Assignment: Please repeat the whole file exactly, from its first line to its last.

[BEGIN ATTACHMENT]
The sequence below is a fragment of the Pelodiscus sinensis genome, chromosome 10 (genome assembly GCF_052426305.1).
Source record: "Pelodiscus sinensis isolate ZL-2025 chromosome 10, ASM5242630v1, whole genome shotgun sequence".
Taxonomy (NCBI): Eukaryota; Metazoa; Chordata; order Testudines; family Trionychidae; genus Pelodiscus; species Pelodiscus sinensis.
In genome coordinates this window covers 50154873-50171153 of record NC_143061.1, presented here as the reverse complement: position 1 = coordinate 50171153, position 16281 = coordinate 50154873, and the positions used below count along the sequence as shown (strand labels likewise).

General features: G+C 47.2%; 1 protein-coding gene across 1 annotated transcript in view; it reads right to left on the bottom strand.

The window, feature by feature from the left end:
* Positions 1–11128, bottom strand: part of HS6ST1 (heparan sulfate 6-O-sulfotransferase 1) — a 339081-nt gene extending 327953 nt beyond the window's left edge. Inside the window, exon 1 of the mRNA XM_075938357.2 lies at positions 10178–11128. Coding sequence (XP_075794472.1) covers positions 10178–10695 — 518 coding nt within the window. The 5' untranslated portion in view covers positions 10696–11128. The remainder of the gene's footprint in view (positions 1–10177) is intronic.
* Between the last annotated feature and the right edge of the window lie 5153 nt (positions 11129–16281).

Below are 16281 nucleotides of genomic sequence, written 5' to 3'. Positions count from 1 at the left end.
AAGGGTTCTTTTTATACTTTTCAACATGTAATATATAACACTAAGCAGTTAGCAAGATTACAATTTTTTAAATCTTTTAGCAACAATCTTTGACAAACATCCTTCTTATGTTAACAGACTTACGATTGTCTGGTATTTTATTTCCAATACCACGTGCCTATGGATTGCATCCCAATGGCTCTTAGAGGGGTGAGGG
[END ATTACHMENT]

The sequence below is a fragment of the Pelodiscus sinensis genome, chromosome 10 (genome assembly GCF_052426305.1).
Source record: "Pelodiscus sinensis isolate ZL-2025 chromosome 10, ASM5242630v1, whole genome shotgun sequence".
Taxonomy (NCBI): Eukaryota; Metazoa; Chordata; order Testudines; family Trionychidae; genus Pelodiscus; species Pelodiscus sinensis.
In genome coordinates this window covers 50154873-50171153 of record NC_143061.1, presented here as the reverse complement: position 1 = coordinate 50171153, position 16281 = coordinate 50154873, and the positions used below count along the sequence as shown (strand labels likewise).

General features: G+C 47.2%; 1 protein-coding gene across 1 annotated transcript in view; it reads right to left on the bottom strand.

The window, feature by feature from the left end:
* Positions 1–11128, bottom strand: part of HS6ST1 (heparan sulfate 6-O-sulfotransferase 1) — a 339081-nt gene extending 327953 nt beyond the window's left edge. Inside the window, exon 1 of the mRNA XM_075938357.2 lies at positions 10178–11128. Coding sequence (XP_075794472.1) covers positions 10178–10695 — 518 coding nt within the window. The 5' untranslated portion in view covers positions 10696–11128. The remainder of the gene's footprint in view (positions 1–10177) is intronic.
* Between the last annotated feature and the right edge of the window lie 5153 nt (positions 11129–16281).

Below are 16281 nucleotides of genomic sequence, written 5' to 3'. Positions count from 1 at the left end.
AAGGGTTCTTTTTATACTTTTCAACATGTAATATATAACACTAAGCAGTTAGCAAGATTACAATTTTTTAAATCTTTTAGCAACAATCTTTGACAAACATCCTTCTTATGTTAACAGACTTACGATTGTCTGGTATTTTATTTCCAATACCACGTGCCTATGGATTGCATCCCAATGGCTCTTAGAGGGGTGAGGG